- PKD is a disorder characterized by the development of multiple, balloonlike sacs (cysts) in one or both kidneys. The cysts are filled mostly with fluid, but may contain semi-solid material. Over time (after many years), the cysts can replace most of the kidney and reduce its ability to remove the body's toxic wastes and reabsorb vital nutrients (i.e., renal or kidney failure).
- The accumulation of these waste materials can poison the body, and make the patient very sick (end-stage renal disease or ESRD). Over 50% of PKD sufferers develop ESRD and require dialysis (a machine that performs the filtering function of the kidneys) or kidney transplantation.
- Dialysis removes the accumulated waste by filtering the patient's blood. Transplantation is done by removing the diseased kidney and replacing it with one from a kidney donor.
- Pain in the back or flank area (i.e., between the ribs and the lower back or hips) is seen in 60% of cases.
- Abdominal pain
- Frequent urination at nights (nocturia)
- Frequent urination all day
- Urinary Tract Infections
- Large urine volumes (polyuria)
- Children with PKD have High Blood Pressure and Blood in the Urine.
- Neonates with PKD are smaller than normal.
- Burning sensation during urination.
- Most cases (90%) of PKD are inherited, which means PKD is passed down through genes (DNA) from parent to a child.
- The autosomal (alike in both parents) dominant pattern of inheritance -- the most common form of inheritance. One parent has the gene for PKD, creating a 50% chance that the disease will be passed on to their child. The first signs of the disease are usually seen between the ages of 30-40. The disease is also seen in childhood.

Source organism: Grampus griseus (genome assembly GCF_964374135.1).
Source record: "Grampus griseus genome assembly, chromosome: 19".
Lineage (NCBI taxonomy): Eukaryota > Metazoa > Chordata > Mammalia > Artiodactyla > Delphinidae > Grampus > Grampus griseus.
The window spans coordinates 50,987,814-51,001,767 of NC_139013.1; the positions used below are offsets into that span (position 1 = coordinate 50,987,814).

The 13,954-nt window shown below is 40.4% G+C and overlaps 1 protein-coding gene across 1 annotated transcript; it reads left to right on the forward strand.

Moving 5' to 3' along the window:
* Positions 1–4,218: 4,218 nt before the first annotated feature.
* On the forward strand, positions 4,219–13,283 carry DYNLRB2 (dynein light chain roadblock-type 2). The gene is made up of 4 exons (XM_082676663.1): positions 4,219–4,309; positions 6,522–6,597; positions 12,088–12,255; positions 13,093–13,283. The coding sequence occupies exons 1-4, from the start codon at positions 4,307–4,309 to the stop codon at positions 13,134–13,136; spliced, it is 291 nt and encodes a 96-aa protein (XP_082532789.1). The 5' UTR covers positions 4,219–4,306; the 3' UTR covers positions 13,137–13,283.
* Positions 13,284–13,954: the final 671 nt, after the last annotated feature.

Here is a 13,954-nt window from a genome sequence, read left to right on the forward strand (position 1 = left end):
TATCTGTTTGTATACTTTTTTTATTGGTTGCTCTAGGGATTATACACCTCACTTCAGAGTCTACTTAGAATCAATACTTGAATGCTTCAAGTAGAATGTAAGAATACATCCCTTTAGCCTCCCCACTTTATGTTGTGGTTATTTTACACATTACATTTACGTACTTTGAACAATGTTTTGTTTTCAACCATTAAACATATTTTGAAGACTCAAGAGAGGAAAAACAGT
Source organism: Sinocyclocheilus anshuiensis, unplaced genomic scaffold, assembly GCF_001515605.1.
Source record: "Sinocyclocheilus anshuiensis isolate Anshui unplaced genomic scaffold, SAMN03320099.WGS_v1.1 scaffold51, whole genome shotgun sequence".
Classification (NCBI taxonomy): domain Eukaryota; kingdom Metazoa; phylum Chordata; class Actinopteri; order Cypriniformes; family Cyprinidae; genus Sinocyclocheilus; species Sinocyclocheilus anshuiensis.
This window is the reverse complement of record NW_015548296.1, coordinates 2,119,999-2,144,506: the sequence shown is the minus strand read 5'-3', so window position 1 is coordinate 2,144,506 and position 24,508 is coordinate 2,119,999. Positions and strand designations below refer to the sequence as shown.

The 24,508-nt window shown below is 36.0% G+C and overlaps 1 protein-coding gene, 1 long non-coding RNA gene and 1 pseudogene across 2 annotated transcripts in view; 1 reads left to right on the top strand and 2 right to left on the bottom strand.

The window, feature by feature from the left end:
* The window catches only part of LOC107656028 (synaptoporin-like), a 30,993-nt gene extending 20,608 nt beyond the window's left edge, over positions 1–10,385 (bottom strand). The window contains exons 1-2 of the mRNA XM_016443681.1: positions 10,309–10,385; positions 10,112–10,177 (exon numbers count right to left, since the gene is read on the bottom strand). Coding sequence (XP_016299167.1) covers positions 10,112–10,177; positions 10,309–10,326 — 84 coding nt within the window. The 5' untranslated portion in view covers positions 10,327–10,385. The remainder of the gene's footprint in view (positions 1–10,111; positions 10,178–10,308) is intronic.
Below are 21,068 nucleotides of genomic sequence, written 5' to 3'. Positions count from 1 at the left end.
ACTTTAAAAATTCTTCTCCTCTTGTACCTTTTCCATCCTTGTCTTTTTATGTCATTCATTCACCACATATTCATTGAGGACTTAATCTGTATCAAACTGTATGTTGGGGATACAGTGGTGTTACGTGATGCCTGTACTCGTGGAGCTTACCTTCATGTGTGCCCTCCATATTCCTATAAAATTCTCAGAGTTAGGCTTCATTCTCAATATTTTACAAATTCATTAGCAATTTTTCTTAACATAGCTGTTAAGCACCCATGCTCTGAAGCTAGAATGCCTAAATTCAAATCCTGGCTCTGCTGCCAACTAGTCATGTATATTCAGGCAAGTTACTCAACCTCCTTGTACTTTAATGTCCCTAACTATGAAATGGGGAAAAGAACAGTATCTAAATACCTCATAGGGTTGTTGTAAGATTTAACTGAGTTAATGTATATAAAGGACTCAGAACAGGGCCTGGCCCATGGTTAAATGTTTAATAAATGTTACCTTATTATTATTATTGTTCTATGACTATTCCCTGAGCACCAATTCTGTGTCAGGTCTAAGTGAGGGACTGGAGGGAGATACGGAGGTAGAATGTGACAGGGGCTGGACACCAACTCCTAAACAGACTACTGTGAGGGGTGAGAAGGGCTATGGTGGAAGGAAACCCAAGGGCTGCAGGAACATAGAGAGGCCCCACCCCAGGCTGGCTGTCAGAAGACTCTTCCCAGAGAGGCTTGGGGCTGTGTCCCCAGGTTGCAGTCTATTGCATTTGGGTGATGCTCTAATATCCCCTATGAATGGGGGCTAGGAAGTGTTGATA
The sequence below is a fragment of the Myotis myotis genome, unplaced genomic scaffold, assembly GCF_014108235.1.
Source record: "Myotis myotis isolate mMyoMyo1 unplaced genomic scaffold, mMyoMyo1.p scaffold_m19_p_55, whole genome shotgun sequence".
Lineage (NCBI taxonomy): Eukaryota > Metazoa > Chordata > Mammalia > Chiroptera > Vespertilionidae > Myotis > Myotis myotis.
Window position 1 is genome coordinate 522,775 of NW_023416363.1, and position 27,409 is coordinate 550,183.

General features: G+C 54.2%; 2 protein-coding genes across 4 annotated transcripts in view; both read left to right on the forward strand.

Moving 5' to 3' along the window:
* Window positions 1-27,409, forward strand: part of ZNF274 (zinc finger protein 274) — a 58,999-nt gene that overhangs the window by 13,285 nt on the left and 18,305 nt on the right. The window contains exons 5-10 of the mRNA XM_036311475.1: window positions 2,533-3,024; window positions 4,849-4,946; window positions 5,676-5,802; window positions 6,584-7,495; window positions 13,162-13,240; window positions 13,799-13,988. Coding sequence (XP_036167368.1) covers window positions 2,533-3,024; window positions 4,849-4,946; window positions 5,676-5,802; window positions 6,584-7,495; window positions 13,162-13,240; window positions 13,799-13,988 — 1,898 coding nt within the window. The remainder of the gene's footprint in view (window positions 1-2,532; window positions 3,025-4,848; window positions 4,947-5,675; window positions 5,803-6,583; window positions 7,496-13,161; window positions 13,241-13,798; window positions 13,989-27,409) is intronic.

- Autosomal recessive pattern -- requires both parents to carry an abnormal variation of the PKD gene, which means that if both parents (neither actually has PKD) pass their defective gene to their child, he will have the disease. If only one parent passes his/her defective PKD gene, the child will not have PKD. The first signs of PKD appear in neonates (newborns) or even in the womb.
- Acquired cystic kidney disease (ACKD) is not inherited, and can affect individuals with long time kidney problems and those on dialysis.
- Family history
- Birth history
- High Blood Pressure
- Small baby
- Back pain or flank pain
- Fever if there is an
- Palpable kidneys -- cystic
kidneys sometimes can be felt (palpated) by the doctor,
whereas normal kidneys cannot.
- Enlarged liver
- Blood samples may show evidence of kidney failure (e.g., high Creatinine, BUN, and Potassium
- Cysts may rupture or bleed -- there will be Blood in the Urine (Hematuria).
- Urine samples may show protein or
red blood cells (bleeding) in the urine.
- If there are Kidney Stones present, there may be Calcium Oxalate
crystals in the urine.
- Ultrasound (using sound waves), CAT scan (using computers), and MRI (using magnetic energy), can all show the cysts in the kidneys. These tests may also show:
- Pancreatic or Liver Cysts
- Abnormal heart valves -- mitral valve prolapse
- Kidney Stones
- Aneurysms -- blood vessels in the brain may balloon in certain areas.
- Diverticulosis --
abnormal sacs in the large intestines
- Amniocentesis -- a special technique performed while baby is in the womb to diagnose PKD
- Genetic studies and Ultrasound of close family members is recommended.
- Family history of PKD -- genetics
- History of kidney disease
- A kidney specialist known as a nephrologist is usually consulted.
- Treat infections, blood pressure, pain, and Hematuria
- Treat ESRD with dialysis or transplantation
- Observe pregnant woman with PKD for High Blood Pressure
- Low protein diet is helpful.
- ACE inhibitors are recommended for treatment of High Blood Pressure (avoid diuretic medications).
- Genetic counseling with a specialist must be done.
- Avoid drugs that may damage kidneys.
- Drink plenty of water.
Contact your physician for proper evaluation.
- Medullary sponge kidneys
- Cysts without PKD
- Medullary cystic disease
- Renal carcinoma (cancer)
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